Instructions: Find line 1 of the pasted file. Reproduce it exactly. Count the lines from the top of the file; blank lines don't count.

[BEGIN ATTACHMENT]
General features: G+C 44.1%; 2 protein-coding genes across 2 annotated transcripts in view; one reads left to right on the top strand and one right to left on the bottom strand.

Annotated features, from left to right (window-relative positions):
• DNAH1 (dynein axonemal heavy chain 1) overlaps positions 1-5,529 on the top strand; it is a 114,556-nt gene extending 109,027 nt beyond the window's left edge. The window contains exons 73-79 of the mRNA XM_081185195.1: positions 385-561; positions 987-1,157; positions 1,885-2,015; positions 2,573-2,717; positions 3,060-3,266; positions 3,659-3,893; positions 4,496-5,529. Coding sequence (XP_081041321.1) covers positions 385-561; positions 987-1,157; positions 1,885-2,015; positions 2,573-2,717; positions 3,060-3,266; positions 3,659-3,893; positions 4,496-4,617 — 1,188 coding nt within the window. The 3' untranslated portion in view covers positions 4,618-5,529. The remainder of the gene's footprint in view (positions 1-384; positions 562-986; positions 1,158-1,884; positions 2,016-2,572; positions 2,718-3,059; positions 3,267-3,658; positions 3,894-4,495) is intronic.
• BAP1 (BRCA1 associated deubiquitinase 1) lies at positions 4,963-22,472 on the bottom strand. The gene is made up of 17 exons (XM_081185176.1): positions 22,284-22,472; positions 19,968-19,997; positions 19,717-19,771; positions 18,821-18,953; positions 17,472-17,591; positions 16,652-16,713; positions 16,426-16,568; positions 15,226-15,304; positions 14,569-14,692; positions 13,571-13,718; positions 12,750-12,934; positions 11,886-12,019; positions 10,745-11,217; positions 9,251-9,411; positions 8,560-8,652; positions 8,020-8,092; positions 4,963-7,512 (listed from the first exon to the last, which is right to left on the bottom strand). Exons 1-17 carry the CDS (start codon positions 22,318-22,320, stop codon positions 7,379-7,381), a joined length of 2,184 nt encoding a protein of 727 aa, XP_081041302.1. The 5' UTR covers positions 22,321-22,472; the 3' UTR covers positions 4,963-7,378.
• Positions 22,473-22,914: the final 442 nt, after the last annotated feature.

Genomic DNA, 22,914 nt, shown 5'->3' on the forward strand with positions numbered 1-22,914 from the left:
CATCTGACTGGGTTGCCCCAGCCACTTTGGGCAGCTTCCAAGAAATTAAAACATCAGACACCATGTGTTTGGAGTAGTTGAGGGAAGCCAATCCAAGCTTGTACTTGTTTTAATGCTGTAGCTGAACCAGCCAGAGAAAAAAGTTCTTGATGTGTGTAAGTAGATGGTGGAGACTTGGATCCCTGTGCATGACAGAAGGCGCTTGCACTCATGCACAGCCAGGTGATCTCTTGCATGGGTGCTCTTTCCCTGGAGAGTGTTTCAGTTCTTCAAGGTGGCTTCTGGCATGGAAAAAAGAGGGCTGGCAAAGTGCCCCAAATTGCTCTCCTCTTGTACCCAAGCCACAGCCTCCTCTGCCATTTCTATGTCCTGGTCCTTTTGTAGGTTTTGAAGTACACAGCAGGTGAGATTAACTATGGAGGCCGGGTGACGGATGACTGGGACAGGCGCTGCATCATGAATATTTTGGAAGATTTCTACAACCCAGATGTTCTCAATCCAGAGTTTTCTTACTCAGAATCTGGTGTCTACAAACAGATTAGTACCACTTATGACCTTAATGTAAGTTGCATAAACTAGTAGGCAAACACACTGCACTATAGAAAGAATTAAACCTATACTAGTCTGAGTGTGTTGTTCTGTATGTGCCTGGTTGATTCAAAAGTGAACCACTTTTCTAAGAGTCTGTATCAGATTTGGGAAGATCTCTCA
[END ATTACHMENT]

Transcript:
General features: G+C 44.1%; 2 protein-coding genes across 2 annotated transcripts in view; one reads left to right on the top strand and one right to left on the bottom strand.